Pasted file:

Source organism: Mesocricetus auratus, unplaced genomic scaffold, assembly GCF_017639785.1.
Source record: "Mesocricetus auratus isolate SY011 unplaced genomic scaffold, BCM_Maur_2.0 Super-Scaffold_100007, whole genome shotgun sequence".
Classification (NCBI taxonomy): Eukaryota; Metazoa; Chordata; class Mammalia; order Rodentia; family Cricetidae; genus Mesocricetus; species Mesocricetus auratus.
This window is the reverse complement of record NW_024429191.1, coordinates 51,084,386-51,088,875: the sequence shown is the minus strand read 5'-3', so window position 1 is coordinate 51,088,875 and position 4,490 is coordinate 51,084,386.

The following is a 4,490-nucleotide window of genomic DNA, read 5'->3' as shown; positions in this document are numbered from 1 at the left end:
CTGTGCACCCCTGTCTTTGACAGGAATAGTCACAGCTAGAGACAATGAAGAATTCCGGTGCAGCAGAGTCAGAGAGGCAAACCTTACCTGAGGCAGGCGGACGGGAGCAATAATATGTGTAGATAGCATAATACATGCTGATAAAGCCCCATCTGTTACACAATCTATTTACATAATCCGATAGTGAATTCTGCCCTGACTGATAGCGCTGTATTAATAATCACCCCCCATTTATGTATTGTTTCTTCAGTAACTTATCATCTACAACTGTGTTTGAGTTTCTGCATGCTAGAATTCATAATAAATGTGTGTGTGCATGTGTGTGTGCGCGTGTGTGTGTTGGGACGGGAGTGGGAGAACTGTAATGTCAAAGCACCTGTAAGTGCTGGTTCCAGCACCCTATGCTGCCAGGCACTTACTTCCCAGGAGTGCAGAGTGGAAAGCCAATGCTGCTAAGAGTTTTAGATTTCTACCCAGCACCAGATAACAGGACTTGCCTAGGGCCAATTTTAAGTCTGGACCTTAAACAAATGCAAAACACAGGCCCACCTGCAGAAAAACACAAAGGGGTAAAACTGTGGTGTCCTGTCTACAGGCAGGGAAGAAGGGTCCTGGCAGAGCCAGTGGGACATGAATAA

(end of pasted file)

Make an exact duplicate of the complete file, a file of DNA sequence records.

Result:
Source organism: Mesocricetus auratus, unplaced genomic scaffold, assembly GCF_017639785.1.
Source record: "Mesocricetus auratus isolate SY011 unplaced genomic scaffold, BCM_Maur_2.0 Super-Scaffold_100007, whole genome shotgun sequence".
Classification (NCBI taxonomy): Eukaryota; Metazoa; Chordata; class Mammalia; order Rodentia; family Cricetidae; genus Mesocricetus; species Mesocricetus auratus.
This window is the reverse complement of record NW_024429191.1, coordinates 51,084,386-51,088,875: the sequence shown is the minus strand read 5'-3', so window position 1 is coordinate 51,088,875 and position 4,490 is coordinate 51,084,386.

The following is a 4,490-nucleotide window of genomic DNA, read 5'->3' as shown; positions in this document are numbered from 1 at the left end:
CTGTGCACCCCTGTCTTTGACAGGAATAGTCACAGCTAGAGACAATGAAGAATTCCGGTGCAGCAGAGTCAGAGAGGCAAACCTTACCTGAGGCAGGCGGACGGGAGCAATAATATGTGTAGATAGCATAATACATGCTGATAAAGCCCCATCTGTTACACAATCTATTTACATAATCCGATAGTGAATTCTGCCCTGACTGATAGCGCTGTATTAATAATCACCCCCCATTTATGTATTGTTTCTTCAGTAACTTATCATCTACAACTGTGTTTGAGTTTCTGCATGCTAGAATTCATAATAAATGTGTGTGTGCATGTGTGTGTGCGCGTGTGTGTGTTGGGACGGGAGTGGGAGAACTGTAATGTCAAAGCACCTGTAAGTGCTGGTTCCAGCACCCTATGCTGCCAGGCACTTACTTCCCAGGAGTGCAGAGTGGAAAGCCAATGCTGCTAAGAGTTTTAGATTTCTACCCAGCACCAGATAACAGGACTTGCCTAGGGCCAATTTTAAGTCTGGACCTTAAACAAATGCAAAACACAGGCCCACCTGCAGAAAAACACAAAGGGGTAAAACTGTGGTGTCCTGTCTACAGGCAGGGAAGAAGGGTCCTGGCAGAGCCAGTGGGACATGAATAA